When I plug a Sega Genesis controller into Port 1 on the console, the buttons work, but on the d-pad, the only direction I can control is left. When I try to go down, up, or right, nothing happens. I need to know how I can get controller 1 to go in all directions like controller 2.
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Its the controller ports inside of the system that controlls the controllers to function is broken or loose then and needs to be resoldered. I had a problem with my sega after i resoldered the 2nd controller port it worked again then.
The port might need to be cleaned out, thats a seriously old school console so if it hasnt been cleaned in a while thats probably your issue, especially if the controller works in the other ports. If you have any experience with cleaning out consoles, you could do it yourself, if not i wouldent recomend it, id say to take it to an expert for cleaning.
Unfortunately you would have to take apart the system are-solder in a new controller port. This is definitely not easy to do. Noone really does repairs on these units anymore, so it may be cheapest just to replace it with one from ebay.
honestly sounds like its the controller port either have to open it up and make sure everything is connect correctly around it or even blow some air into the ports to blow anything that might be blocking they come loose now and again over the years of use.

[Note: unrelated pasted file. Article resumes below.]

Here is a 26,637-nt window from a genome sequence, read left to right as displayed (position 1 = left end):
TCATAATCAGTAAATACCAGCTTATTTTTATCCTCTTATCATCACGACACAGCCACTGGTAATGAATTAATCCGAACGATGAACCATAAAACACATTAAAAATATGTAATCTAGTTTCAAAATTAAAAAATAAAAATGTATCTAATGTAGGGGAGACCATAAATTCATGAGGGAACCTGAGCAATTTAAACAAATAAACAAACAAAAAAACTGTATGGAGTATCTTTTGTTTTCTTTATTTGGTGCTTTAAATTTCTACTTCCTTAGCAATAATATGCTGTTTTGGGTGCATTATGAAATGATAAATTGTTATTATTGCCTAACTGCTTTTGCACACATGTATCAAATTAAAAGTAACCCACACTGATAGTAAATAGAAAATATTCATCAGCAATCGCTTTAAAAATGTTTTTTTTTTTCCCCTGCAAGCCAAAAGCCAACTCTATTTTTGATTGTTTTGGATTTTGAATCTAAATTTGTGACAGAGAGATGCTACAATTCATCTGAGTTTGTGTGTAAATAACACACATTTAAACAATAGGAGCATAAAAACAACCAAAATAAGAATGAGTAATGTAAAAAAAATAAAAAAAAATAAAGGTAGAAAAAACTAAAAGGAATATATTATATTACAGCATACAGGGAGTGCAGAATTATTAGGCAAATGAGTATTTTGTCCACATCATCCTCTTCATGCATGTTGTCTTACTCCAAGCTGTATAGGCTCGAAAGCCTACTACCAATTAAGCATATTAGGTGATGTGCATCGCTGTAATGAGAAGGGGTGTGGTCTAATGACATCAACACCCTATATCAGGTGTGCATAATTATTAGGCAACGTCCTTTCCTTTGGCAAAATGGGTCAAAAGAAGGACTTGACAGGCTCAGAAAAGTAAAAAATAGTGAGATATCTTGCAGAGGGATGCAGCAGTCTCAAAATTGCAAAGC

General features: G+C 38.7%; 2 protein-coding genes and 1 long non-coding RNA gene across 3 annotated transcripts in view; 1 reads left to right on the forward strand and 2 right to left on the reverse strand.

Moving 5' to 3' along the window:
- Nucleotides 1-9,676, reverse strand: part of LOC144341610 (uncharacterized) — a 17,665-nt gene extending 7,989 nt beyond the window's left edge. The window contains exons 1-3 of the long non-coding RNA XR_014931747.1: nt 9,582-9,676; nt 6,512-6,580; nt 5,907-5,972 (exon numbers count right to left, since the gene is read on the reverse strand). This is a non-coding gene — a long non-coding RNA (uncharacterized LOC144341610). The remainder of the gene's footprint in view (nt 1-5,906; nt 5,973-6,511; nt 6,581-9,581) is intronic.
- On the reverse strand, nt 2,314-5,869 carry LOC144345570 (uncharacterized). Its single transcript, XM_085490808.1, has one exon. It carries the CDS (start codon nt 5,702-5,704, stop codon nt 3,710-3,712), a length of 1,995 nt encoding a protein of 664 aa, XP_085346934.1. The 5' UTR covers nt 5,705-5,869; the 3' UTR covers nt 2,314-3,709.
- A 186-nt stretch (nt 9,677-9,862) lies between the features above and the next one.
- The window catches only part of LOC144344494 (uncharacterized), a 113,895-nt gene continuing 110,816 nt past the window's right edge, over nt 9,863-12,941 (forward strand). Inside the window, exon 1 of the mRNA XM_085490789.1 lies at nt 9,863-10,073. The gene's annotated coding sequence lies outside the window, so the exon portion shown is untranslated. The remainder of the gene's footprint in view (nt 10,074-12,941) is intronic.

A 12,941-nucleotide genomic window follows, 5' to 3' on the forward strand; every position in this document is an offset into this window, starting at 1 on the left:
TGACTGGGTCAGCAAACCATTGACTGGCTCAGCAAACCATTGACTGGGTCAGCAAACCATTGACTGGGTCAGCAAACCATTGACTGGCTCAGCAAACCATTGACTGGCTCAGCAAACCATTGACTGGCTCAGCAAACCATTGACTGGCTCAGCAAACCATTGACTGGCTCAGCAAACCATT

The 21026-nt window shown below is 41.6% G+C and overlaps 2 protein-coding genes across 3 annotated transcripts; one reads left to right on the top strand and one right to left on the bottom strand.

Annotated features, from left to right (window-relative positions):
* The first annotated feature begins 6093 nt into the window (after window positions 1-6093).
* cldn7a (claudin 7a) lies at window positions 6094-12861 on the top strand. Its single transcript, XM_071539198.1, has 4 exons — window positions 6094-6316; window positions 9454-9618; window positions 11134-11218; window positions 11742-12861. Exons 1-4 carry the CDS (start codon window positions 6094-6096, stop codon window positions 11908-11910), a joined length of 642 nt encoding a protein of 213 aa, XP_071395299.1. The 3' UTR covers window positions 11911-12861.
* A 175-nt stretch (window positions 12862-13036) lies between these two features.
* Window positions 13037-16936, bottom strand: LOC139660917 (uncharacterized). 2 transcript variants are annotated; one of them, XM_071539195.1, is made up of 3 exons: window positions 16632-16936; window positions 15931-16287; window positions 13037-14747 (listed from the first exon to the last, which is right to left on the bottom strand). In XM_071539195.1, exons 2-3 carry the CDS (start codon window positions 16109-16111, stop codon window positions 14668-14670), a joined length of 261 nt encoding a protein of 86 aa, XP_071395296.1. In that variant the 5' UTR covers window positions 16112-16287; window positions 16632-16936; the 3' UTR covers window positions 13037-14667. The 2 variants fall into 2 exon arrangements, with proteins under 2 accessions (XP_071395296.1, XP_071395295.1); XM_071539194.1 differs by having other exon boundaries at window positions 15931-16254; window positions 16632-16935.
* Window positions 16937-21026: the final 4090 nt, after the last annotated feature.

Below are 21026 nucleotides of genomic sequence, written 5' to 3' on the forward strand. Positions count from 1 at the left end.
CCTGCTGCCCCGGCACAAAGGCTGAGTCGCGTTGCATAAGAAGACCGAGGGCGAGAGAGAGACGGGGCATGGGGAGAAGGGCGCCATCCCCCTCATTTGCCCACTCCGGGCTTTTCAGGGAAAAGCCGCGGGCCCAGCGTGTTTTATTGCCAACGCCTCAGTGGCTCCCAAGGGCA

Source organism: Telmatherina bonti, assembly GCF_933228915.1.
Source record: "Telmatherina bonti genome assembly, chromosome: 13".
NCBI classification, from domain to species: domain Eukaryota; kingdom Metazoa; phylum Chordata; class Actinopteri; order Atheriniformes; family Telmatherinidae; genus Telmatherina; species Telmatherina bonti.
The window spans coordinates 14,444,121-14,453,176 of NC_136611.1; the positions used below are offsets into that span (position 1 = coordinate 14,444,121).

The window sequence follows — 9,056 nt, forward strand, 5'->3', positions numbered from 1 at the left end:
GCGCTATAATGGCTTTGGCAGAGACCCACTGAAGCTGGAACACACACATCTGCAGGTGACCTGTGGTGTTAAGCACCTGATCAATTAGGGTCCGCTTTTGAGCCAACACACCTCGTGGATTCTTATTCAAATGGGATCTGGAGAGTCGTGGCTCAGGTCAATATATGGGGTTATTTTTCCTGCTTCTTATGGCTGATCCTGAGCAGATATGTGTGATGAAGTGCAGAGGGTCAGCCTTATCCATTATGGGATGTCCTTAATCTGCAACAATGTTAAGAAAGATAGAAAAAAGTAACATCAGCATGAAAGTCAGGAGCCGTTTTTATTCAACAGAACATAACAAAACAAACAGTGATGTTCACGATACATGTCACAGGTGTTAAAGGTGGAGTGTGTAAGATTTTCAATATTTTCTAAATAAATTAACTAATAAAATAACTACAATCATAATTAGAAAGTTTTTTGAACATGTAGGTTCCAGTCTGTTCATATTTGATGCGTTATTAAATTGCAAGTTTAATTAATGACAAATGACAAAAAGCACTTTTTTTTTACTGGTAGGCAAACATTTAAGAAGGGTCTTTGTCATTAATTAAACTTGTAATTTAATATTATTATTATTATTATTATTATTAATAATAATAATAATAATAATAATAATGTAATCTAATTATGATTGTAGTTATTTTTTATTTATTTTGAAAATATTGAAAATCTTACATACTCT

have you tryed it on the controller port 2 yet? if not try that and see if it works on that one.
Control pad's are generally all or nothing devices, they either work or they're dead.
However with a console of this vintage there are a few things that can cause this kind of issue and therefor a couple things you can do to try and resolve it.
1: Clean the serial ports and plugs (the ports and plugs that connect the pads to the console) with an air duster. Air dusters are cans of compressed air with a long nozzle and are available from most computer, electronics and hardware stores. Clean both serial ports even if you're only using one.
2: if cleaning doesn't work try unplugging the power cable, removing the console's casing and touching a hot soldering iron to the base of each of the pins that connect the serial ports to the PCB (Printed Circuit Board) in tern to re-solder them without using any extra solder, if you find that you do need more solder be sparing.
You can see a pictorial guide to disassembling a Sega Genesis here www.takeitapart.net/archives/sega-genesis/ click the pictures to see a larger image.
Lastly if you know anyone else who's in to retro-gaming swap a control pad with them to see if your pad works on there Sega Genesis and there pad works on yours.
If you find the pad actually is dead it's not the end of the world, there are a few around on popular auction sites, retro gaming sites and specialist game stores pretty cheaply.